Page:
32. The Working Group also refers to the concluding observations of the Human Rights Committee on the Islamic Republic of Iran (29 November 2011) where the Committee expressed its concern over “continuing reports of harassment or intimidation, prohibition and forceful breaking up of demonstrations, and arrests and arbitrary detentions of human rights defenders. It notes with concern that human rights defenders and defence lawyers often serve prison sentences based on vaguely formulated crimes such as mohareb or the spreading of propaganda against the establishment”.3
33. The source has documented the extensive work that Mr. Soltani has undertaken as a human rights defender. The Government has not contested the prima facie case which supports the conclusion that the detention of Mr. Soltani follows from the exercise of the rights and freedoms as mentioned above and his work as a human rights defender, and that there are no grounds to justify the restriction of those rights. The Working Group will need information that directly rebuts the claims that human rights guarantees have been violated. The Working Group has in its constant jurisprudence established the ways in which it deals with evidential issues (see, inter alia, opinion No. 21/2011 (Iran (Islamic Republic of).
34. There are also violations of the relevant international standards as contained in article 10 the UDHR and in article 14 of the Covenant relating to the right to a fair trial of such gravity as to confer on the detention an arbitrary character.
35. The overbroad criminal offences that have been applied in Mr. Soltani’s case are the subject of analysis in opinion No. 48/2012 (Iran (Islamic Republic of), and further in opinion No. 27/2012 (Viet Nam), paras. 35-39, where the Working Group’s case law is set out. The overbroad offences will in the current case constitute an unjustified restriction on rights to freedom of expression and a fair trial.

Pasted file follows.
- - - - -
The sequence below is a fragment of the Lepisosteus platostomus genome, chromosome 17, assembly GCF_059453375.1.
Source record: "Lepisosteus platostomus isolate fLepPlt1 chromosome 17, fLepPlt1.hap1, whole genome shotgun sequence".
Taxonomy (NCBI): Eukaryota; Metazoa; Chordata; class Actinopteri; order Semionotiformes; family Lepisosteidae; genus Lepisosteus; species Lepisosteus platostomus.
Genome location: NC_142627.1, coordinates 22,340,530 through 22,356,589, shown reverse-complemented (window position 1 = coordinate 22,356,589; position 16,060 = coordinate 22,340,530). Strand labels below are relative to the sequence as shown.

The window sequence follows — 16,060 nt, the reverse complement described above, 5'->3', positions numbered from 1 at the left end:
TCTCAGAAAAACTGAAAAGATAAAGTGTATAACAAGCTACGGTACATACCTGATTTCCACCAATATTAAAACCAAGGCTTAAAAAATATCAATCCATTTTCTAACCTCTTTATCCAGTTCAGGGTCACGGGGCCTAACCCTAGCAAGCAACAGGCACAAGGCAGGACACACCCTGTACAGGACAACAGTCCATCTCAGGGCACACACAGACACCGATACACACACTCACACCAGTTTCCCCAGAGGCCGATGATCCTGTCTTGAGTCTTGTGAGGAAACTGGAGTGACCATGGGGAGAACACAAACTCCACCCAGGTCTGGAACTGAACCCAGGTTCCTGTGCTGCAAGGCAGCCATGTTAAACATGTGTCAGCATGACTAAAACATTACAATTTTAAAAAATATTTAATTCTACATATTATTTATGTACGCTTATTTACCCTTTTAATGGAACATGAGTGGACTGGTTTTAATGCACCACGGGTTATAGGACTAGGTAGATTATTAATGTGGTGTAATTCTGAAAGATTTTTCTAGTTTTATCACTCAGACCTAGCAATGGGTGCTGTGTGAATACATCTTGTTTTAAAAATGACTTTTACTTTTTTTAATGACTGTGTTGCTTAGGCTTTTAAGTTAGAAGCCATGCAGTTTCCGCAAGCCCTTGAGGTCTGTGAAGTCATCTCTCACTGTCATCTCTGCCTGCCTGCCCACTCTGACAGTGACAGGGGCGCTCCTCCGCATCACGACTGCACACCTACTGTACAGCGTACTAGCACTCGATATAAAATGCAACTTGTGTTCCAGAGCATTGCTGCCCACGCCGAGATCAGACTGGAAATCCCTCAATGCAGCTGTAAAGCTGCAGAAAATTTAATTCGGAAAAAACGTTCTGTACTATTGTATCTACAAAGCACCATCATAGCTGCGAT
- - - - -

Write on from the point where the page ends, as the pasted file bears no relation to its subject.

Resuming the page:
36. The international law fair trial rights must “guarantee not rights that are theoretical or illusory but rights that are practical and effective”.4 The submissions by the source are supported by the conclusions in the Working Group’s report from the country visit to the Islamic Republic of Iran on the non-compliance of the revolutionary courts with the fair- trial standards in article 14 of the ICCPR, and that the jurisprudence of these courts is extremely restrictive of freedom of opinion and expression,5 as well as by the Working Group’s findings in its opinions in individual cases, inter alia, opinion No. 48/2012 (Iran (Islamic Republic of)).
37. Article 9, paragraph 5, of the ICCPR provides the right to an enforceable right of compensation. The Working Group has in its jurisprudence continued to develop, based on general principles, the right to a remedy, which primarily is a right to immediate release and to compensation. In this case, it is clear that Mr. Soltani has a claim to compensation under article 9, paragraph 5, of the Covenant, which is an expression of general principles. The reasons that may be given for the detention of Mr. Soltani cannot be used against a claim for compensation.